In prehistoric Africa lived a beast that terrorized our hominid ancestors like no other creature in history. In fact, it killed more early humans than lions, crocodiles, and water buffalo combined. With over two tons of bulk and sharp, foot-long tusks – its skin oozing a red viscous liquid that made it appear to be sweating blood – one of these monsters would attack suddenly for no reason, charging out of the water far faster than its hapless human prey could run, snapping their entire body in half with a massive bite. But it didn’t eat its victims – it was an herbivore. It killed simply because it was 8,000 lbs of testosterone-fueled rage.
The scary thing is: It’s still around. And everything that was true then is true now. It’s the deadliest, most wrathful animal in the world.
And it’s hungry, hungry.
If you are ever on safari in Africa, nevermind the lions. They sleep almost as much as koalas do. And be wary of the crocodiles, but if you stay on dry land, you should be safe. But never, never get near the hippopotamus. It is the angriest animal in the world, by all accounts, and has both the teeth and the bulk to back it up. Hippos can bite crocodiles in half. They can definitely bite canoes in half, and regularly do. Basically, they will bite anything that gets near them in half. Don’t be that guy.
What is the root of wrath? Adrenaline and testosterone, mainly. The hormone that makes males males is also responsible for fueling unchecked aggression. And the hippo has the highest constant level of testosterone of any animal alive; it is always angry. Testosterone is what makes any male challenge another male, and when that male loses, a precipitous drop in testosterone is what makes it run away to fight another day. Hormones, not just size, determine a fight’s outcome. Beachmaster hippos, the leaders of the pod and owners of all mating rights, have the disgusting habit of spraying fecal matter everywhere in the water, spinning their tails like propellers to achieve maximum spray, because their feces carries testosterone in it, warning other males, Don’t even bother. I’m not only bigger, I’m angrier. Chemically.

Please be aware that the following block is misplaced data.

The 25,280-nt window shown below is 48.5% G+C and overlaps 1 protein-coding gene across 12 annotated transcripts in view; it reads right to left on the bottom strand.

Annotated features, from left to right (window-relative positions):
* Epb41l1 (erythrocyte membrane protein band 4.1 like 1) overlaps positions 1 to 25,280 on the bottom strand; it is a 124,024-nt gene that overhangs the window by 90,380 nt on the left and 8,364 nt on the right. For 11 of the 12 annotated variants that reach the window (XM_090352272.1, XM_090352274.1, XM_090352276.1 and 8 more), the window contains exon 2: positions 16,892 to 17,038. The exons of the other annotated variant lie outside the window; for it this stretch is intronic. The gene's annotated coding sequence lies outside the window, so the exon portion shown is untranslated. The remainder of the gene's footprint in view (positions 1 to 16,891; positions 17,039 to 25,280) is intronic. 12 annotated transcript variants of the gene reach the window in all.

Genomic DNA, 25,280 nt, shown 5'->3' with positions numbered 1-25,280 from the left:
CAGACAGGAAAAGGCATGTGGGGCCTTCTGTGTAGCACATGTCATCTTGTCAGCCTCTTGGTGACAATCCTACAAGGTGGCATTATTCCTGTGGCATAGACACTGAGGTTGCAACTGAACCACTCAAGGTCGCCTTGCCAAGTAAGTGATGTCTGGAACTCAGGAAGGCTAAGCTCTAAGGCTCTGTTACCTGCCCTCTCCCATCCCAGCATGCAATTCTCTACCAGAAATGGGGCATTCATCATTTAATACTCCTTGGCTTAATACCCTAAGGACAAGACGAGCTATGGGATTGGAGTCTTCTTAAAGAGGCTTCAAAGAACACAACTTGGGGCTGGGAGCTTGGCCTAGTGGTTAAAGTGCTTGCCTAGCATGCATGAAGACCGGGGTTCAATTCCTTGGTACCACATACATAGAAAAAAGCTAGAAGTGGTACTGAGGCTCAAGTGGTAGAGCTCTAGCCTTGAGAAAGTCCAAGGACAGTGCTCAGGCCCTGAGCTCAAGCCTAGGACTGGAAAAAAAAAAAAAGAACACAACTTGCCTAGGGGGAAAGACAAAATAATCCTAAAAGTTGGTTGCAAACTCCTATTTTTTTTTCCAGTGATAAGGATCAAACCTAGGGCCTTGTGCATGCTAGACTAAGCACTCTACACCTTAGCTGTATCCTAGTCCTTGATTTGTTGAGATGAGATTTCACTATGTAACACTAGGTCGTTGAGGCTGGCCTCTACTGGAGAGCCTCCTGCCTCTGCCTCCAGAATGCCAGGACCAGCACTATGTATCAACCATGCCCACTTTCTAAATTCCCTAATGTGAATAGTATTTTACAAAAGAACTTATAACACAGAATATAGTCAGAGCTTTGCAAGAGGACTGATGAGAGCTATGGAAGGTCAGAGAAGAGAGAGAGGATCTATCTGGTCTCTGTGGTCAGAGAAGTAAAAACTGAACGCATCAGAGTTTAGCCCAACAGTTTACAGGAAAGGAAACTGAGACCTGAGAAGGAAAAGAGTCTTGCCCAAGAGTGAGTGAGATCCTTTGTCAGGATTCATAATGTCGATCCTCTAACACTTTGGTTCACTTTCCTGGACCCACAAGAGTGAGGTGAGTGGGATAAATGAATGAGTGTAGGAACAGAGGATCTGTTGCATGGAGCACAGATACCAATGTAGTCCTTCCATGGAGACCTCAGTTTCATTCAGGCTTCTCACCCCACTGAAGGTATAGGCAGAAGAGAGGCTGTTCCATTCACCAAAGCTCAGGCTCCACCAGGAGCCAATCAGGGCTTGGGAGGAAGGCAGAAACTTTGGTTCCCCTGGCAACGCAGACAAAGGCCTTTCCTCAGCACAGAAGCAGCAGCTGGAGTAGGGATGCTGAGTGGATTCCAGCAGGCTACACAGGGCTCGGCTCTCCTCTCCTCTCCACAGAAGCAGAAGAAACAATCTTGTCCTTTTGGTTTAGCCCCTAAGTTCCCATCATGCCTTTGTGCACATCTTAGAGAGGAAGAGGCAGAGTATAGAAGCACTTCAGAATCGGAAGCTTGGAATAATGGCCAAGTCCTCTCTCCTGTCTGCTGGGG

What happens when testosterone goes unchecked? When the clashes between males don’t achieve one clear winner, and thus the level of testosterone in losing males doesn’t drop? One example would be found in the rituals of the Topi antelope of Africa. Unlike the hippo, whose aggression is fueled by the paucity of fresh water and therefore breeding grounds, the Topi inhabits the wide open plains. While hippos establish a beachmaster that has first rights to all females, the Topi have no leader and simply clash horns for a more central patch of land. What happens next is a portrait of true, senseless wrath: the rage consumes them first, and then the scavengers finish the job.